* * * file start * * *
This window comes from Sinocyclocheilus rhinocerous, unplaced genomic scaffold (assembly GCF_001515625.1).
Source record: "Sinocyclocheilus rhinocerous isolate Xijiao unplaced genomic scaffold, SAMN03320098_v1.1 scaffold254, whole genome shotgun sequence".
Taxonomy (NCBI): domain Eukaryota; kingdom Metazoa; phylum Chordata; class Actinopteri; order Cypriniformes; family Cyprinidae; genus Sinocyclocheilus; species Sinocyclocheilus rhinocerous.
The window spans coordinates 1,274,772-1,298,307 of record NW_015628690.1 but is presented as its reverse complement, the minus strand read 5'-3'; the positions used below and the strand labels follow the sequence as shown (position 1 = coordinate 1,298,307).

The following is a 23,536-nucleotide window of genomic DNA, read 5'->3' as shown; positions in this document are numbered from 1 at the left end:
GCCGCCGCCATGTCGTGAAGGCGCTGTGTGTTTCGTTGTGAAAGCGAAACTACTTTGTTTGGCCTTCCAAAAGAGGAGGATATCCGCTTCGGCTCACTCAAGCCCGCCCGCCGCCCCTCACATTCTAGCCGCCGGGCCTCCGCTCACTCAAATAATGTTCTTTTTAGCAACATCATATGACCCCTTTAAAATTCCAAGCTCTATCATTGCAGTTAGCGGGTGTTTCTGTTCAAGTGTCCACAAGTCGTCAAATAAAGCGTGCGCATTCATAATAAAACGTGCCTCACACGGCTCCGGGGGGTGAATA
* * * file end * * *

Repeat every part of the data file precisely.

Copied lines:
This window comes from Sinocyclocheilus rhinocerous, unplaced genomic scaffold (assembly GCF_001515625.1).
Source record: "Sinocyclocheilus rhinocerous isolate Xijiao unplaced genomic scaffold, SAMN03320098_v1.1 scaffold254, whole genome shotgun sequence".
Taxonomy (NCBI): domain Eukaryota; kingdom Metazoa; phylum Chordata; class Actinopteri; order Cypriniformes; family Cyprinidae; genus Sinocyclocheilus; species Sinocyclocheilus rhinocerous.
The window spans coordinates 1,274,772-1,298,307 of record NW_015628690.1 but is presented as its reverse complement, the minus strand read 5'-3'; the positions used below and the strand labels follow the sequence as shown (position 1 = coordinate 1,298,307).

The following is a 23,536-nucleotide window of genomic DNA, read 5'->3' as shown; positions in this document are numbered from 1 at the left end:
GCCGCCGCCATGTCGTGAAGGCGCTGTGTGTTTCGTTGTGAAAGCGAAACTACTTTGTTTGGCCTTCCAAAAGAGGAGGATATCCGCTTCGGCTCACTCAAGCCCGCCCGCCGCCCCTCACATTCTAGCCGCCGGGCCTCCGCTCACTCAAATAATGTTCTTTTTAGCAACATCATATGACCCCTTTAAAATTCCAAGCTCTATCATTGCAGTTAGCGGGTGTTTCTGTTCAAGTGTCCACAAGTCGTCAAATAAAGCGTGCGCATTCATAATAAAACGTGCCTCACACGGCTCCGGGGGGTGAATA